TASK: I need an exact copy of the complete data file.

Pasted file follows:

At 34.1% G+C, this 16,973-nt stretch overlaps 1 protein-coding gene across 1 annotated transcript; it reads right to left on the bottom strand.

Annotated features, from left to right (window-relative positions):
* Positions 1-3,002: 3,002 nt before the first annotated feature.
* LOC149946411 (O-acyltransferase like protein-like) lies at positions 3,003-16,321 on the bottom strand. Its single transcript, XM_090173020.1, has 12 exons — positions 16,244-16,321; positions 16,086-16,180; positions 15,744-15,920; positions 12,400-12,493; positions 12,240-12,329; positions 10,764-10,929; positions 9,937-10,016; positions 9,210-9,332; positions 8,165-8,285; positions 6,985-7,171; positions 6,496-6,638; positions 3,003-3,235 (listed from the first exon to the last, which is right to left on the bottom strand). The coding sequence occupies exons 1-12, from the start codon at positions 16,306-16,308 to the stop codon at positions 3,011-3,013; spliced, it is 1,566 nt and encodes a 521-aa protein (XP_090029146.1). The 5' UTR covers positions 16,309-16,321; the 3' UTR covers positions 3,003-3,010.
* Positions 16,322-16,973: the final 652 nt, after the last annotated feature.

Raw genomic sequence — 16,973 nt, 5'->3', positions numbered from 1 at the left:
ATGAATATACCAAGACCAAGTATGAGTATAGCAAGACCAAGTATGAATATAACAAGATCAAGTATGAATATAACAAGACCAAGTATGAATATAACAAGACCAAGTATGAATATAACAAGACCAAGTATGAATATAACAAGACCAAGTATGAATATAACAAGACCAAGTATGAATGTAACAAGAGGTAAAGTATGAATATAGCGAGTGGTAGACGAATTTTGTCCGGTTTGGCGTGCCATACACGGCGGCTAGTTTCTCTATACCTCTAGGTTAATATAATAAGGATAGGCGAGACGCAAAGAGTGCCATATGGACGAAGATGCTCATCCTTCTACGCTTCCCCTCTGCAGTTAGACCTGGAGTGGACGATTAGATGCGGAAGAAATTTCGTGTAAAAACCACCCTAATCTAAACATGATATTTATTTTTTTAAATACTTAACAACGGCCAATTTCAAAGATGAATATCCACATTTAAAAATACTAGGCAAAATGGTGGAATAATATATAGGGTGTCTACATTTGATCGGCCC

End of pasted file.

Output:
At 34.1% G+C, this 16,973-nt stretch overlaps 1 protein-coding gene across 1 annotated transcript; it reads right to left on the bottom strand.

Annotated features, from left to right (window-relative positions):
* Positions 1-3,002: 3,002 nt before the first annotated feature.
* LOC149946411 (O-acyltransferase like protein-like) lies at positions 3,003-16,321 on the bottom strand. Its single transcript, XM_090173020.1, has 12 exons — positions 16,244-16,321; positions 16,086-16,180; positions 15,744-15,920; positions 12,400-12,493; positions 12,240-12,329; positions 10,764-10,929; positions 9,937-10,016; positions 9,210-9,332; positions 8,165-8,285; positions 6,985-7,171; positions 6,496-6,638; positions 3,003-3,235 (listed from the first exon to the last, which is right to left on the bottom strand). The coding sequence occupies exons 1-12, from the start codon at positions 16,306-16,308 to the stop codon at positions 3,011-3,013; spliced, it is 1,566 nt and encodes a 521-aa protein (XP_090029146.1). The 5' UTR covers positions 16,309-16,321; the 3' UTR covers positions 3,003-3,010.
* Positions 16,322-16,973: the final 652 nt, after the last annotated feature.

Raw genomic sequence — 16,973 nt, 5'->3', positions numbered from 1 at the left:
ATGAATATACCAAGACCAAGTATGAGTATAGCAAGACCAAGTATGAATATAACAAGATCAAGTATGAATATAACAAGACCAAGTATGAATATAACAAGACCAAGTATGAATATAACAAGACCAAGTATGAATATAACAAGACCAAGTATGAATATAACAAGACCAAGTATGAATGTAACAAGAGGTAAAGTATGAATATAGCGAGTGGTAGACGAATTTTGTCCGGTTTGGCGTGCCATACACGGCGGCTAGTTTCTCTATACCTCTAGGTTAATATAATAAGGATAGGCGAGACGCAAAGAGTGCCATATGGACGAAGATGCTCATCCTTCTACGCTTCCCCTCTGCAGTTAGACCTGGAGTGGACGATTAGATGCGGAAGAAATTTCGTGTAAAAACCACCCTAATCTAAACATGATATTTATTTTTTTAAATACTTAACAACGGCCAATTTCAAAGATGAATATCCACATTTAAAAATACTAGGCAAAATGGTGGAATAATATATAGGGTGTCTACATTTGATCGGCCC